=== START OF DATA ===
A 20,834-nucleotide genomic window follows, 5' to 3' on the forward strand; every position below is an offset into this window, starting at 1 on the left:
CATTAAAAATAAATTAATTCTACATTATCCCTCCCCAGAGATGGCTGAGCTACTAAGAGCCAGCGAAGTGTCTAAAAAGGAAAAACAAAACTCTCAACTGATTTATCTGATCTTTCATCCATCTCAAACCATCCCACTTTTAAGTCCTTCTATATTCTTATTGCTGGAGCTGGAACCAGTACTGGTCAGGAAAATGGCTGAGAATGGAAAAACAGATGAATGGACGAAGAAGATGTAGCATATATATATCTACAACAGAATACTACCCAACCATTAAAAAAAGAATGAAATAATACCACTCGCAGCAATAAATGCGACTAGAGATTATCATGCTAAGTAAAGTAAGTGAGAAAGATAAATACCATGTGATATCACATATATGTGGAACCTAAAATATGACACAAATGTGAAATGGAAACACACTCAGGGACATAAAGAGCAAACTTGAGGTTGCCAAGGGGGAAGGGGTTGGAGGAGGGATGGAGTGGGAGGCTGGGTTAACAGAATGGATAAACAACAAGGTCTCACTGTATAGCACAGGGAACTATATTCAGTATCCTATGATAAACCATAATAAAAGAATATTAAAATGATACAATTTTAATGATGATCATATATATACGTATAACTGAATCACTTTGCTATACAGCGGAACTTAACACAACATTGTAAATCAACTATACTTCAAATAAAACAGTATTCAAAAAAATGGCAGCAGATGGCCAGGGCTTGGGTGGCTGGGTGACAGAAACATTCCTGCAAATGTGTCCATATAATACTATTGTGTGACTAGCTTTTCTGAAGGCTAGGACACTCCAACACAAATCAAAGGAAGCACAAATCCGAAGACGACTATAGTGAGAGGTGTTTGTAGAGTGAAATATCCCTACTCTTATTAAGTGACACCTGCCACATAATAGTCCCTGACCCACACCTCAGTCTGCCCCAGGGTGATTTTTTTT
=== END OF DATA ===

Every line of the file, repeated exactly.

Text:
A 20,834-nucleotide genomic window follows, 5' to 3' on the forward strand; every position below is an offset into this window, starting at 1 on the left:
CATTAAAAATAAATTAATTCTACATTATCCCTCCCCAGAGATGGCTGAGCTACTAAGAGCCAGCGAAGTGTCTAAAAAGGAAAAACAAAACTCTCAACTGATTTATCTGATCTTTCATCCATCTCAAACCATCCCACTTTTAAGTCCTTCTATATTCTTATTGCTGGAGCTGGAACCAGTACTGGTCAGGAAAATGGCTGAGAATGGAAAAACAGATGAATGGACGAAGAAGATGTAGCATATATATATCTACAACAGAATACTACCCAACCATTAAAAAAAGAATGAAATAATACCACTCGCAGCAATAAATGCGACTAGAGATTATCATGCTAAGTAAAGTAAGTGAGAAAGATAAATACCATGTGATATCACATATATGTGGAACCTAAAATATGACACAAATGTGAAATGGAAACACACTCAGGGACATAAAGAGCAAACTTGAGGTTGCCAAGGGGGAAGGGGTTGGAGGAGGGATGGAGTGGGAGGCTGGGTTAACAGAATGGATAAACAACAAGGTCTCACTGTATAGCACAGGGAACTATATTCAGTATCCTATGATAAACCATAATAAAAGAATATTAAAATGATACAATTTTAATGATGATCATATATATACGTATAACTGAATCACTTTGCTATACAGCGGAACTTAACACAACATTGTAAATCAACTATACTTCAAATAAAACAGTATTCAAAAAAATGGCAGCAGATGGCCAGGGCTTGGGTGGCTGGGTGACAGAAACATTCCTGCAAATGTGTCCATATAATACTATTGTGTGACTAGCTTTTCTGAAGGCTAGGACACTCCAACACAAATCAAAGGAAGCACAAATCCGAAGACGACTATAGTGAGAGGTGTTTGTAGAGTGAAATATCCCTACTCTTATTAAGTGACACCTGCCACATAATAGTCCCTGACCCACACCTCAGTCTGCCCCAGGGTGATTTTTTTT